University of Freshology: This campaign focused on applying fresh techniques to get out of everyday tricky situations that one may find himself in. It used the image of a serious, bespectacled man – the Freshology Professor – giving lessons to people who find themselves in tricky situations. These advertisements used the concept of aspirational groups, as each person aims to slip out of such situations with ease, just as the ‘Freshology Professor’ preaches. ThumsUp used its ‘Aaj Kuch Toofani Karte Hai’ campaign, to portray a brand image of being different. With its advertisements and tagline, it aimed to urge people to think differently and do things differently – for e.g., in 1 TVC, Salman Khan hires a helicopter in order to pick up the Thums Up truck out of traffic, so that the stock at a shop can be replenished. This focused on attempting to alter the attitudes of consumers and bring about changed, fresh thinking, thereby positioning itself as a brand that is vastly different from others. Thums Up is geared towards a particular group of people who seek adventure and want to try something thrilling and exhilarating. This is also reflected in its strong taste.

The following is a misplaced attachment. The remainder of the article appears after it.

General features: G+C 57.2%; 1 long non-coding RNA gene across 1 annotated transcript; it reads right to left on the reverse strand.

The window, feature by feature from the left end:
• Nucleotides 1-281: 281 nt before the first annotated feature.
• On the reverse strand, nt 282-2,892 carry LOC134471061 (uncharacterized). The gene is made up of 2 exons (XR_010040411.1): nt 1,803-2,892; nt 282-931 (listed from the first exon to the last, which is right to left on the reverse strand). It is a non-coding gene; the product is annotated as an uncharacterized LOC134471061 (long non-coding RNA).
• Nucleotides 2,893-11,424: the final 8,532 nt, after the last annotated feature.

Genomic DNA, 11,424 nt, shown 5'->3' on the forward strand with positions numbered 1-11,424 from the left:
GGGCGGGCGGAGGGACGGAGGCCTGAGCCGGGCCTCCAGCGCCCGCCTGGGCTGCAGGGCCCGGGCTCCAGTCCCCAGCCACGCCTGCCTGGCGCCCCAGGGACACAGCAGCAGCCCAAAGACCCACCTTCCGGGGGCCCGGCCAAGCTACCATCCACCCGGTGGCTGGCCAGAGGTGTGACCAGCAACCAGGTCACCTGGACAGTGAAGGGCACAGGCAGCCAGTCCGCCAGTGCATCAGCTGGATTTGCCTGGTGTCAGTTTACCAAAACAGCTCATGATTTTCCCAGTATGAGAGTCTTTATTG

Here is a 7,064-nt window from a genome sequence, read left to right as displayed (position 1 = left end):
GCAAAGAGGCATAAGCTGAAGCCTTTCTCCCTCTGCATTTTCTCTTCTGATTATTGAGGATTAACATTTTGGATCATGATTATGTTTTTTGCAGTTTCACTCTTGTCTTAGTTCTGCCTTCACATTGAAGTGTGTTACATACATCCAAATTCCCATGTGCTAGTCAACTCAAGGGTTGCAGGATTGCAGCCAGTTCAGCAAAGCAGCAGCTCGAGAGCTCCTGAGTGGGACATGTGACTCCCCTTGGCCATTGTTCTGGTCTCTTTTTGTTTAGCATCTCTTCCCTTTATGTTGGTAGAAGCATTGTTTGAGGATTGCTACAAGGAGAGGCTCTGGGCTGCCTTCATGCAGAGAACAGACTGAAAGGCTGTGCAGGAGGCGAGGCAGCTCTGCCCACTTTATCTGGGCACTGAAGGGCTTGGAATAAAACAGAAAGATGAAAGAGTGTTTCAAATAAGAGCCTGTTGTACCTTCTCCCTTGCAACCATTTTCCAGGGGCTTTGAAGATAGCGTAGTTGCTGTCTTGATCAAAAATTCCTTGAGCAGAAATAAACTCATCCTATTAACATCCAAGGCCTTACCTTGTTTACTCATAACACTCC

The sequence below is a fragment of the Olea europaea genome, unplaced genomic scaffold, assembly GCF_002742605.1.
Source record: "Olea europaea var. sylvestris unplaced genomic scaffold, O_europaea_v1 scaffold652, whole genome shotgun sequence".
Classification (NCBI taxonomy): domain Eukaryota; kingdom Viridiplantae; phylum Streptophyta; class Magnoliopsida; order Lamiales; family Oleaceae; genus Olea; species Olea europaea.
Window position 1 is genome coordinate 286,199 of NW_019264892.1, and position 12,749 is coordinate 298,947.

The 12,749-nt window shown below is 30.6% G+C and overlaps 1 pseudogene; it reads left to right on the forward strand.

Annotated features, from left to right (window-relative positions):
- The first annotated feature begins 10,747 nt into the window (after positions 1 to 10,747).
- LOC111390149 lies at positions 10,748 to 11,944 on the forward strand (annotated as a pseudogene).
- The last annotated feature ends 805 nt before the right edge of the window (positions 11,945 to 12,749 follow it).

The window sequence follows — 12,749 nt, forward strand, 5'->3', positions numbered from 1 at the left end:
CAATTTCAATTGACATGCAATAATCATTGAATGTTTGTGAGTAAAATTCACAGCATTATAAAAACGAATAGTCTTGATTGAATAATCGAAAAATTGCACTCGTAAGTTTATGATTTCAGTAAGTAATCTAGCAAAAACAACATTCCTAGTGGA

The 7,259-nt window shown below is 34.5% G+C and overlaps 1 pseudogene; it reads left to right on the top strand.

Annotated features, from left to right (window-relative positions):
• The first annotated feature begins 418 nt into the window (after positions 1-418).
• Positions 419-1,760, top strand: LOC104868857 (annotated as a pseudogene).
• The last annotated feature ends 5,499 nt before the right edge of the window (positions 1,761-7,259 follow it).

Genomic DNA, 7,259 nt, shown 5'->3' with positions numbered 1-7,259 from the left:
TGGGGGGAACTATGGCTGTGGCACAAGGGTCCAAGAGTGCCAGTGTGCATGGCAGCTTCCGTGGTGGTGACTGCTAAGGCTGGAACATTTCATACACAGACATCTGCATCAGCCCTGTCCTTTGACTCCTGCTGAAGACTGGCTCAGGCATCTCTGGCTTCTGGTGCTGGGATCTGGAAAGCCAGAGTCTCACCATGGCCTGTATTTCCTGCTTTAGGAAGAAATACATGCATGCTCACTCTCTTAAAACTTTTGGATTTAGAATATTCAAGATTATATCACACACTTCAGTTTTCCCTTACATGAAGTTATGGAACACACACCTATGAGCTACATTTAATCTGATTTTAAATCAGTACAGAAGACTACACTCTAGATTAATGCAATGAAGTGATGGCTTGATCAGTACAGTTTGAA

By using conventionally ‘macho’ celebrities like Salman Khan and Akshay Kumar, it means to portray an image of self-confidence and achievement-orientation, which consumers can aspire to become. Coca-Cola TVCs focus more on membership groups, particularly primary groups. For example, the idea of friendship is used in the Hrithik Roshan and Aiswarya Rai ‘Best Friends’ advertisement, professing how best friends are always together despite personal differences as they ‘always share a coke’. Another example is a TVC of school-going kids enjoying Coke together after an intense competition of eating spicy food. It portrays Coke as the medium which brings friends together and creates an atmosphere of camaraderie and friendship. Family